In addition to context-specific SB, it is also important to determine the potential correlates of context-specific SB, for different age groups. Future interventions will only be effective if they target the reasons why people tend to sit more in specific contexts, but currently there is a dearth of information about these correlates [15]. To date, research on correlates of SB has focused on TV viewing, computer use and playing videogames or SB in general [16, 17]. Focussing solely on correlates of screen-related behaviour may limit interventions designed to evoke meaningful changes in total SB. On the other hand, gathering correlates of total SB is relevant [12], but is too broad to design more-effective interventions in the future. Questionnaires incorporating potential correlates of all specific contexts of SB are needed to develop more effective interventions. Previous studies on correlates concentrated on socio-demographic correlates together with one other type of variables, for example biological or behavioural correlates. Owen et al. [12] noted the need for future research to identify correlates at multiple levels, including individual; social; organizational/community; environmental; and policy levels. In addition, previous correlate studies focused on a small number of SB contexts. The existing literature on correlates of SB are different for adolescents, adults and older adults [12]. To our knowledge there are currently no questionnaires identifying potential social-ecological correlates of all relevant contexts of SB in adolescents, adults and older adults.

Gathering information on context-specific SB and its correlates is mostly done using self-report measurements such as questionnaires or diaries [13]. SB questionnaires can be used from the age of 12 (i.e. adolescents) and are commonly used in large-scale observational studies [18]. In addition, questionnaires (self-report) are cost-effective, easily accessible to a large proportion of the population and participant burden is relatively low [19]. However, questionnaires can be susceptible to bias caused by cultural norms, social desirability and/or recall [19, 20]. Despite these drawbacks, questionnaires are more pragmatic and scalable than objective measurement tools in large-scale observational studies.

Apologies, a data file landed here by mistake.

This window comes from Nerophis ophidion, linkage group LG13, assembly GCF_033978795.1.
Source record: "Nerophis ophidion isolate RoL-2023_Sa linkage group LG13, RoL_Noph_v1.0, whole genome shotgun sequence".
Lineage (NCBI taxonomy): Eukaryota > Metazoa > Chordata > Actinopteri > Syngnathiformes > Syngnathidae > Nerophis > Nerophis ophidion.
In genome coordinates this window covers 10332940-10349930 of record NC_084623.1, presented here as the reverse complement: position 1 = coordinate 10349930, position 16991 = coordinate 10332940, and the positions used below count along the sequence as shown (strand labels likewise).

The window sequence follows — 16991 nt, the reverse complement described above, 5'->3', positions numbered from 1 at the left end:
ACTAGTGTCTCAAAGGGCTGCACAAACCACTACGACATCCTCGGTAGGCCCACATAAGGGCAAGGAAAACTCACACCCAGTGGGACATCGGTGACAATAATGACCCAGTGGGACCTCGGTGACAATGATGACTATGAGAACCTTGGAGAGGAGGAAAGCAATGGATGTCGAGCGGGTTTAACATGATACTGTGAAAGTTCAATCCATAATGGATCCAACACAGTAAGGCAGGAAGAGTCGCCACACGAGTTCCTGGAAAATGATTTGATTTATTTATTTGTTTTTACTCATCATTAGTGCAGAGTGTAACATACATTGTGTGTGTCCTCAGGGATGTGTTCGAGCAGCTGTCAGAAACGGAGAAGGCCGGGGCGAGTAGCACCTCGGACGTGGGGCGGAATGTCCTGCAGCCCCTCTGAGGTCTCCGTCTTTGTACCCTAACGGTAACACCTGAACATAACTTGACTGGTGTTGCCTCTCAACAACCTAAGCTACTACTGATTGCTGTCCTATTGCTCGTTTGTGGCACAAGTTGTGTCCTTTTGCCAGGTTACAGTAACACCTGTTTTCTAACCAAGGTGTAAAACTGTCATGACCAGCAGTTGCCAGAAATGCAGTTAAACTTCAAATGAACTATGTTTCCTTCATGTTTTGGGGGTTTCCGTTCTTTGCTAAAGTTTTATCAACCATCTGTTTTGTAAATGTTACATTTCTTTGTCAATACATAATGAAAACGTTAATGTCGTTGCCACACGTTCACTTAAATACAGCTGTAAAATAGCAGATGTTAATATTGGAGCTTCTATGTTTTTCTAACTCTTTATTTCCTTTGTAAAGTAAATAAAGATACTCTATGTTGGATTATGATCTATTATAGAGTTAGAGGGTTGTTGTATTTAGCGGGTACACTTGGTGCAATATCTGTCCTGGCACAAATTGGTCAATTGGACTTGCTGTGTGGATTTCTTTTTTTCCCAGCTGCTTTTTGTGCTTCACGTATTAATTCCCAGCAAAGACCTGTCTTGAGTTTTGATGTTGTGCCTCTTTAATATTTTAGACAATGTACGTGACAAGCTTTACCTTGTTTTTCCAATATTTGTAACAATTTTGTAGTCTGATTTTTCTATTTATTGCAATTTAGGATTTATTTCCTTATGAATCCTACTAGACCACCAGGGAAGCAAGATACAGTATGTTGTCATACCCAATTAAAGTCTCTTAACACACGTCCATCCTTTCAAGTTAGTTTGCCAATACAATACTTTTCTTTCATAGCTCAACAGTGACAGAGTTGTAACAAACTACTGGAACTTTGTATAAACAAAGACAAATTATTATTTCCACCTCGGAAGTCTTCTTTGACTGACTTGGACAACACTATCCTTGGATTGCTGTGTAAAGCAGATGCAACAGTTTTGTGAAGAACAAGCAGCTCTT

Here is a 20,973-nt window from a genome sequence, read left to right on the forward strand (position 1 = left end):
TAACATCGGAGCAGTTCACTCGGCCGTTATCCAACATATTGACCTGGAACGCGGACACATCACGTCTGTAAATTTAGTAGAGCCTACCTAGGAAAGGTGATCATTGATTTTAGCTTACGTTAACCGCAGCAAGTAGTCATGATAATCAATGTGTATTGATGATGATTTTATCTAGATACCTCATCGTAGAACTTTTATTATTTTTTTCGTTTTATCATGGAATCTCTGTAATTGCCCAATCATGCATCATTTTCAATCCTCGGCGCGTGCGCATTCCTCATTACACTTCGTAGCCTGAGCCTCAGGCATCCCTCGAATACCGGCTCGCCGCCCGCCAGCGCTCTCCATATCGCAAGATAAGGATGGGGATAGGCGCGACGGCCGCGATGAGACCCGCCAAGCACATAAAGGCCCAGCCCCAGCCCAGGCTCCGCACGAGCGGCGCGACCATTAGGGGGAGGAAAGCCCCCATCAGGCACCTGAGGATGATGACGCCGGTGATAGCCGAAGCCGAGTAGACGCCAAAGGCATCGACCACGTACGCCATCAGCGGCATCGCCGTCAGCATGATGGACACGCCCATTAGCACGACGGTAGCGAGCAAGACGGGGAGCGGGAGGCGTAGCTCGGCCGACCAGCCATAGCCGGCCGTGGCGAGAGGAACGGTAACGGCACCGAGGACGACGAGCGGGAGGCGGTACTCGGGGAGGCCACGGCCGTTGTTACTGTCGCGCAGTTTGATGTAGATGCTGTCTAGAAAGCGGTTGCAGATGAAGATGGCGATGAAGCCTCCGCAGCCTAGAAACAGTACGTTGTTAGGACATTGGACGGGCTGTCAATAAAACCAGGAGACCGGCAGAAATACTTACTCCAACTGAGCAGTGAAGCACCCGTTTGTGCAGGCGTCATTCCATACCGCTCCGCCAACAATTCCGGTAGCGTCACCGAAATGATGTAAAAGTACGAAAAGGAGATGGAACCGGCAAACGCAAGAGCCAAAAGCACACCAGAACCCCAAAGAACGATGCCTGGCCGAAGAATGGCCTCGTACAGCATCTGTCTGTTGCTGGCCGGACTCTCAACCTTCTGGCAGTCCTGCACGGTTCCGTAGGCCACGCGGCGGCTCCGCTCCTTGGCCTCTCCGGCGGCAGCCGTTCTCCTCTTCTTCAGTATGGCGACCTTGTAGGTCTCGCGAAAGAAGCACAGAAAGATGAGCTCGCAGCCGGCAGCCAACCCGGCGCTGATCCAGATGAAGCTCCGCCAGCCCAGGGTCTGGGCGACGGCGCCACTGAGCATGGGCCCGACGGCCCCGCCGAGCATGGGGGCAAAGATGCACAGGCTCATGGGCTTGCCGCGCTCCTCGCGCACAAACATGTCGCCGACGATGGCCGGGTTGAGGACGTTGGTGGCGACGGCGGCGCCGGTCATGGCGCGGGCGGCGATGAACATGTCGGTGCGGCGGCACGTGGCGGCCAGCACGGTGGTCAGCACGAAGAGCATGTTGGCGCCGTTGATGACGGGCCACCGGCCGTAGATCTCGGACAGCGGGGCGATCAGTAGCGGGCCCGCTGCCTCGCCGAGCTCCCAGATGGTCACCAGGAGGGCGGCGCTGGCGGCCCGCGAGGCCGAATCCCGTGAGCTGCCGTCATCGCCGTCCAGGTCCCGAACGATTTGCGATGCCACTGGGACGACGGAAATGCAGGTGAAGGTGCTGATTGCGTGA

To address these gaps, we developed three age-specific questionnaires (adolescents, adults and older adults) in order to identify context-specific SB and its determinants/correlates. These age-specific questionnaires were based on the ‘ecologic model of four domains of SB’ [12], the Theory of Planned Behaviour (TPB) [21] and a consensus taxonomy of SBs [11], as they include multiple SB contexts (SB domains: leisure time, household, occupation and transport) and their potential correlates at multiple levels (e.g. attitude and subjective norm of TPB). The main goal of the current study was to test if the newly developed questionnaires were reliable and valid to determine context-specific SB and its potential correlates and total sedentary time in three different age groups. The objectives of the current study were to: (a) analyse the test-retest reliability of questionnaires designed to assess self-reported total sedentary time (for weekdays, weekend days and average days), context-specific SBs (for weekdays and weekend days) and their potential social-ecological correlates in adolescents, adults and older adults; and (b) assess the criterion validity of these questionnaires for self-reported total weekday, weekend day and average day sedentary time.

Methods

Subjects and procedures

Sampling approaches were different for the reliability and validity study. In both studies, data were collected in 2013–2014 among adolescents, adults and older adults. An information letter or a verbal explanation was provided to adolescents, adults and older adults participating in the studies. For adolescents parental permission was sought. The studies were approved by the Ghent University Hospital Ethics Committee.

Test-retest reliability